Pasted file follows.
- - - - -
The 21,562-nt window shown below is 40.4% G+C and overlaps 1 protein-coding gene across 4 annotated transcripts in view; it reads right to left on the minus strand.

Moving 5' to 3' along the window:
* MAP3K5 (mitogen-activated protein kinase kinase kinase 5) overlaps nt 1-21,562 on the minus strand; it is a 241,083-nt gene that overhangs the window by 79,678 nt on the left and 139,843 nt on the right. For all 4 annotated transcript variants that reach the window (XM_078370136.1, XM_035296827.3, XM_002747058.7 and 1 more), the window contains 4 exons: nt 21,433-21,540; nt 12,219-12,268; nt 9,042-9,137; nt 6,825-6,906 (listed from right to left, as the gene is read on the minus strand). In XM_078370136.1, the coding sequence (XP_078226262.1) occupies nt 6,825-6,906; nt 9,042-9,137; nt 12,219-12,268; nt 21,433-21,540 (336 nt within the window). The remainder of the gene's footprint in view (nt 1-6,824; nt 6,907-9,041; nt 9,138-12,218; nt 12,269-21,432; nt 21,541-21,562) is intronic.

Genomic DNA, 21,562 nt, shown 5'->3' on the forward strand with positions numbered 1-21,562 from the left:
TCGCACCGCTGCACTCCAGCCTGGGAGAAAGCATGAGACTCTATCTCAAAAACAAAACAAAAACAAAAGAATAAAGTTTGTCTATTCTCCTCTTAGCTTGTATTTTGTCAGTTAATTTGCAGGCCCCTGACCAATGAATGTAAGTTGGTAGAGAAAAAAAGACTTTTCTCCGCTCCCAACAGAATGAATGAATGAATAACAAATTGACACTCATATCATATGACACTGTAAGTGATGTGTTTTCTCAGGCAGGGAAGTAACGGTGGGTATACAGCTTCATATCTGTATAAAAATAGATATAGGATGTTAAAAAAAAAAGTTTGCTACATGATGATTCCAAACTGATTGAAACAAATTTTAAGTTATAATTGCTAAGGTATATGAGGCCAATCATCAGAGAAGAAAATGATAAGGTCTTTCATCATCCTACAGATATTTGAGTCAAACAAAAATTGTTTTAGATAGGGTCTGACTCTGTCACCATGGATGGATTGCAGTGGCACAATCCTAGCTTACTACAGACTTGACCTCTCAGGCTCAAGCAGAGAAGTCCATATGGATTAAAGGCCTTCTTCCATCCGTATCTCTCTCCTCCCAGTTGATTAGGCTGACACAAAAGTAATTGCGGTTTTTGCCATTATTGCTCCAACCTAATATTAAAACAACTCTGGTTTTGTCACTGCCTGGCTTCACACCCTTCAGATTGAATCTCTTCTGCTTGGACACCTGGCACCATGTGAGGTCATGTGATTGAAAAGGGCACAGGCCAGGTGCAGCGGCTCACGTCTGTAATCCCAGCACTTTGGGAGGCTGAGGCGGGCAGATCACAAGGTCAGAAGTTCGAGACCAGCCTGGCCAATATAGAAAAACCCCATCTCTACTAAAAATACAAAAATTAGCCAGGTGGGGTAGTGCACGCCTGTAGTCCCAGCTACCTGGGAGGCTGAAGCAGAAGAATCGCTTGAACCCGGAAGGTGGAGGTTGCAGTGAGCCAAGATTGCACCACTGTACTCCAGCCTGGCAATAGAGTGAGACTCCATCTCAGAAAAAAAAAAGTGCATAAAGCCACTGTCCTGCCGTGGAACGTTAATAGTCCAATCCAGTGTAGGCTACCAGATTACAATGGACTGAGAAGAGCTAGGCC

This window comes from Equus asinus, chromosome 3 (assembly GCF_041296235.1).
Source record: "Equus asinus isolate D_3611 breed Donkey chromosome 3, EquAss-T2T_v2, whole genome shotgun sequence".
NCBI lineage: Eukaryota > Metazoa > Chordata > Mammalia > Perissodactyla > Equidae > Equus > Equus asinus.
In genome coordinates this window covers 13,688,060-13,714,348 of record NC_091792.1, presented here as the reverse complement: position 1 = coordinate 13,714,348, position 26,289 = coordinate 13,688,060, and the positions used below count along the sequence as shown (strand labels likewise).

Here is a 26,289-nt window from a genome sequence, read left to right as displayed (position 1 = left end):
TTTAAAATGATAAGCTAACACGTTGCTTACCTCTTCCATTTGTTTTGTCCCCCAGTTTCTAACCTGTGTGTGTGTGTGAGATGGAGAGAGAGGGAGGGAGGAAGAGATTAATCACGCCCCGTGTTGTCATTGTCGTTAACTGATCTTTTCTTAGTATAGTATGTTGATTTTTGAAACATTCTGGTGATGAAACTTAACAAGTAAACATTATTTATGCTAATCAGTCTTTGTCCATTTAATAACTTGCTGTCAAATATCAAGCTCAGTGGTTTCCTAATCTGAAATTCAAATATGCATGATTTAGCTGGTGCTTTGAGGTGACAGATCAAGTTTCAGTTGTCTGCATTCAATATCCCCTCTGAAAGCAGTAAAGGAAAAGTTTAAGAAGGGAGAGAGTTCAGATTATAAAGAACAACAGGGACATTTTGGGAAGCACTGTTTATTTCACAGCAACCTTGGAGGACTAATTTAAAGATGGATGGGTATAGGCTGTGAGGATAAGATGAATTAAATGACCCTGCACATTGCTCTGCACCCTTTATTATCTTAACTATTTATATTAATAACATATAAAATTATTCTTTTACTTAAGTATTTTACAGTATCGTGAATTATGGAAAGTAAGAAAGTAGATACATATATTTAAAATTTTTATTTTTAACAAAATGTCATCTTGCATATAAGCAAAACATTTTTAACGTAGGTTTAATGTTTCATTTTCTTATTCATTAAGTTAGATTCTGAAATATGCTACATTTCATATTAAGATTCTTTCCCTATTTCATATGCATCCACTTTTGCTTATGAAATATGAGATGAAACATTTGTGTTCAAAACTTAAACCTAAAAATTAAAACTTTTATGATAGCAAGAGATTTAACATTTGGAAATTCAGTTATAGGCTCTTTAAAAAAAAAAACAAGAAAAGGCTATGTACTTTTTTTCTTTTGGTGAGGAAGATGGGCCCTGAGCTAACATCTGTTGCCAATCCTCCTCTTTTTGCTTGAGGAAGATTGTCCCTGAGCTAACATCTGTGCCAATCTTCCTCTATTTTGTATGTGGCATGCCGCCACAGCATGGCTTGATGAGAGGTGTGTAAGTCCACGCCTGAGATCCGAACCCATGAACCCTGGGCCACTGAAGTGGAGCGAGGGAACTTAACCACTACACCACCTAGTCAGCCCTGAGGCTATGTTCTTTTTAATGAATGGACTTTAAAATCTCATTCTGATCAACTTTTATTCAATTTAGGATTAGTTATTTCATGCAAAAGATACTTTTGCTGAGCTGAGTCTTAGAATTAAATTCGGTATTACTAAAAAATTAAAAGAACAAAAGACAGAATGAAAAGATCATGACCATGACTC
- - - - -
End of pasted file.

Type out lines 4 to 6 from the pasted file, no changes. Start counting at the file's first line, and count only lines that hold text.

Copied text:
Genomic DNA, 21,562 nt, shown 5'->3' on the forward strand with positions numbered 1-21,562 from the left:
TCGCACCGCTGCACTCCAGCCTGGGAGAAAGCATGAGACTCTATCTCAAAAACAAAACAAAAACAAAAGAATAAAGTTTGTCTATTCTCCTCTTAGCTTGTATTTTGTCAGTTAATTTGCAGGCCCCTGACCAATGAATGTAAGTTGGTAGAGAAAAAAAGACTTTTCTCCGCTCCCAACAGAATGAATGAATGAATAACAAATTGACACTCATATCATATGACACTGTAAGTGATGTGTTTTCTCAGGCAGGGAAGTAACGGTGGGTATACAGCTTCATATCTGTATAAAAATAGATATAGGATGTTAAAAAAAAAAGTTTGCTACATGATGATTCCAAACTGATTGAAACAAATTTTAAGTTATAATTGCTAAGGTATATGAGGCCAATCATCAGAGAAGAAAATGATAAGGTCTTTCATCATCCTACAGATATTTGAGTCAAACAAAAATTGTTTTAGATAGGGTCTGACTCTGTCACCATGGATGGATTGCAGTGGCACAATCCTAGCTTACTACAGACTTGACCTCTCAGGCTCAAGCAGAGAAGTCCATATGGATTAAAGGCCTTCTTCCATCCGTATCTCTCTCCTCCCAGTTGATTAGGCTGACACAAAAGTAATTGCGGTTTTTGCCATTATTGCTCCAACCTAATATTAAAACAACTCTGGTTTTGTCACTGCCTGGCTTCACACCCTTCAGATTGAATCTCTTCTGCTTGGACACCTGGCACCATGTGAGGTCATGTGATTGAAAAGGGCACAGGCCAGGTGCAGCGGCTCACGTCTGTAATCCCAGCACTTTGGGAGGCTGAGGCGGGCAGATCACAAGGTCAGAAGTTCGAGACCAGCCTGGCCAATATAGAAAAACCCCATCTCTACTAAAAATACAAAAATTAGCCAGGTGGGGTAGTGCACGCCTGTAGTCCCAGCTACCTGGGAGGCTGAAGCAGAAGAATCGCTTGAACCCGGAAGGTGGAGGTTGCAGTGAGCCAAGATTGCACCACTGTACTCCAGCCTGGCAATAGAGTGAGACTCCATCTCAGAAAAAAAAAAGTGCATAAAGCCACTGTCCTGCCGTGGAACGTTAATAGTCCAATCCAGTGTAGGCTACCAGATTACAATGGACTGAGAAGAGCTAGGCC

This window comes from Equus asinus, chromosome 3 (assembly GCF_041296235.1).